“Syria played a military role in supporting the resistance, which was revealed by the political assistant to the Secretary-General of Hezbollah, Hussein Khalil, referring to ‘the Syrian army's provision of military supplies to the resistance throughout the days of the July war,’ stressing that ‘President Bashar Assad is a key partner in the victory over Israel, his attitude will never be forgotten.’”
According to the report, the “Syrian army opened its stores and sent all kinds of weapons, and they were sent to the resistance…The Kornet missiles, which were sent from Syria, had a major role in the last days of the war, especially in the massacre of the Israeli Merkava tanks."
This report says that Kornet missiles came from Syria. It also says that Assad made a speech in August that outlined how this “victory” would help Syria be free from “threats” and that this will lead to a “transition to a map New for the region, in which it [Syria] regained its regional role.”
The article then notes that this set back US plans in Iraq for a new Middle East. “Before the July war, the United States tried to weaken Syria and penetrate it through several attempts, through its invasion of Iraq, the arrival of its forces at the Al-Qaim border crossing, and the creation of a threat at a distance from Damascus, in addition to external pressure cards.”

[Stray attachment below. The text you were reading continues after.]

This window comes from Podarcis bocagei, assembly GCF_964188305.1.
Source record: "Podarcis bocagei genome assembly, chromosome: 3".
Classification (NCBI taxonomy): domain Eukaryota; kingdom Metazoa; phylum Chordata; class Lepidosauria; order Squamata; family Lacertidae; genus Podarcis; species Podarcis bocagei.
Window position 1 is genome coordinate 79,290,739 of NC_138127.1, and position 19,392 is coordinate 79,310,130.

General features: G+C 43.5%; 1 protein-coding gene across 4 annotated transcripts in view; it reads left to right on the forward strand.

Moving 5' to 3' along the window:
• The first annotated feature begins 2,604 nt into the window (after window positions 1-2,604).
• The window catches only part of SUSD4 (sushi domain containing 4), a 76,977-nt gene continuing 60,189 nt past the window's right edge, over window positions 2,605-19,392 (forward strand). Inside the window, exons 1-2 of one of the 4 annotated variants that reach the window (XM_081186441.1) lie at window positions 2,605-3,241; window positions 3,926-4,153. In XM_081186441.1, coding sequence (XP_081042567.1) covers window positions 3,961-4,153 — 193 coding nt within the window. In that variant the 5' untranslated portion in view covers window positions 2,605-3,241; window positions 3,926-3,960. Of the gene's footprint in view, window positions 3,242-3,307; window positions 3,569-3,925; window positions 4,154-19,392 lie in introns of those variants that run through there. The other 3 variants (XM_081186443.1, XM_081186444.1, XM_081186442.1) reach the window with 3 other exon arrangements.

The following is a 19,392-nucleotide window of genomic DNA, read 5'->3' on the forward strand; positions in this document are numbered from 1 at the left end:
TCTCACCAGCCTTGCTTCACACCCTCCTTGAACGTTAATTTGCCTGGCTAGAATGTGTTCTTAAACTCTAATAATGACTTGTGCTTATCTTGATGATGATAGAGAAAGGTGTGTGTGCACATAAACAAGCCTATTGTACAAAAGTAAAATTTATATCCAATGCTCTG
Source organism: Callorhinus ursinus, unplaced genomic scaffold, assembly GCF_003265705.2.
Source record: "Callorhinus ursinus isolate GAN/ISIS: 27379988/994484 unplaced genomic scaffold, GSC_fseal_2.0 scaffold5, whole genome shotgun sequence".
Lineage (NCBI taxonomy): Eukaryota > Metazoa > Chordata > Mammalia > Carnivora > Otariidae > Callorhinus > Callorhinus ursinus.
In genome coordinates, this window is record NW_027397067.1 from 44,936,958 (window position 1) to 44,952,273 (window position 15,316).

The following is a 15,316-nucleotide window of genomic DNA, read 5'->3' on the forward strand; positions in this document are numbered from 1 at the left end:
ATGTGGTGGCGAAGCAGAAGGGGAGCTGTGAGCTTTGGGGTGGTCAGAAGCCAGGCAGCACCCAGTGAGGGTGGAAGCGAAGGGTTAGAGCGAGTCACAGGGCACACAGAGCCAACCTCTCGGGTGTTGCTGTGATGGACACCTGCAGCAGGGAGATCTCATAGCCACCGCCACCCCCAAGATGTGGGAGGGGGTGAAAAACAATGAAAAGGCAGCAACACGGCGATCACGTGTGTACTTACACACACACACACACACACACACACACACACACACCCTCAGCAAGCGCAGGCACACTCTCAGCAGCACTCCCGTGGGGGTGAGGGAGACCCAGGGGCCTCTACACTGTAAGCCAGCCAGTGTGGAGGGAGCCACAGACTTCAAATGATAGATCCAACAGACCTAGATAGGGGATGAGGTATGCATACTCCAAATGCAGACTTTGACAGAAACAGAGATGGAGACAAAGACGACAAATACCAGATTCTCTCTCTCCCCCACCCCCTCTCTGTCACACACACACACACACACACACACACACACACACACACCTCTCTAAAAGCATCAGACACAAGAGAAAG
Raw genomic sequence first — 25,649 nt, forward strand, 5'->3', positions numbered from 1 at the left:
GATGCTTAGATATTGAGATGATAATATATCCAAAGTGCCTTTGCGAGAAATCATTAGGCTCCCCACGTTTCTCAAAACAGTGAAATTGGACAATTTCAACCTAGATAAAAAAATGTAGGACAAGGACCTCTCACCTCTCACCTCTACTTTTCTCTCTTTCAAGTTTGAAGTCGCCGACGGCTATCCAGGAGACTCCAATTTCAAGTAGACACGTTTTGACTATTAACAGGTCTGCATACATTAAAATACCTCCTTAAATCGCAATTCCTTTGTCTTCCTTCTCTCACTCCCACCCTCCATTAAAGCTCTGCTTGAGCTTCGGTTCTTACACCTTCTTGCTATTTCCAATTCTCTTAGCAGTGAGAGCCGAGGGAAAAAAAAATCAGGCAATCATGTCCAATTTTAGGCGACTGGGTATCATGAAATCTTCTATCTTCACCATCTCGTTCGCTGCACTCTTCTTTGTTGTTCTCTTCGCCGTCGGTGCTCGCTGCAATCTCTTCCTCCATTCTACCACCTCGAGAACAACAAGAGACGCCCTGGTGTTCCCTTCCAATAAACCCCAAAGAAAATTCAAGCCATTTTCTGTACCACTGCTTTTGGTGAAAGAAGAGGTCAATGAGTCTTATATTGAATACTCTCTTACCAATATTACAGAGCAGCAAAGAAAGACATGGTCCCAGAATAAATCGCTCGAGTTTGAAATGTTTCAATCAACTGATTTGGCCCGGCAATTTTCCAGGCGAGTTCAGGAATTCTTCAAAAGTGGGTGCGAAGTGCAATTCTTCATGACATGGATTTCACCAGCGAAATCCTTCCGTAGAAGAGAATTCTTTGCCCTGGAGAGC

This means the fighting in Qaim in which US special forces were killed in 2005 might be seen as a prelude to Hezbollah’s attack on Israel in 2006. Even though, ostensibly, the insurgency in Iraq was led by Sunni groups, as well as Iran; those groups were not connected; but Syria’s backing of the chaos in Iraq may now be placed alongside the 2006 war. The recent visit of Iraq’s Prime Minister to Syria could be seen in that context.
The article claims that after 2006, the US decided to overthrow the Syrian regime and it alleges that this led to the protests in 2011 and the outbreak of the Syrian civil war.
“Between 2011 and 2018, that is, at the height of the fighting in Syria, the Americans and the Israelis were expressing the depth of their security predicament, and many of them were referring to the repercussions of July 2006, albeit through indirect means, so that the capabilities of the resistance doubled, in quantity and quality, and succeeded.
"Also in amending the rules of engagement with the enemy for its own benefit, and it has become a match for it in many aspects.”
In essence, Hezbollah sees 2006 as an important symbol and believes that saving the Syrian regime, with Iran’s backing, has enabled a new paradigm in the region. Now that the regime is secure and back in the Arab League, Hezbollah feels emboldened.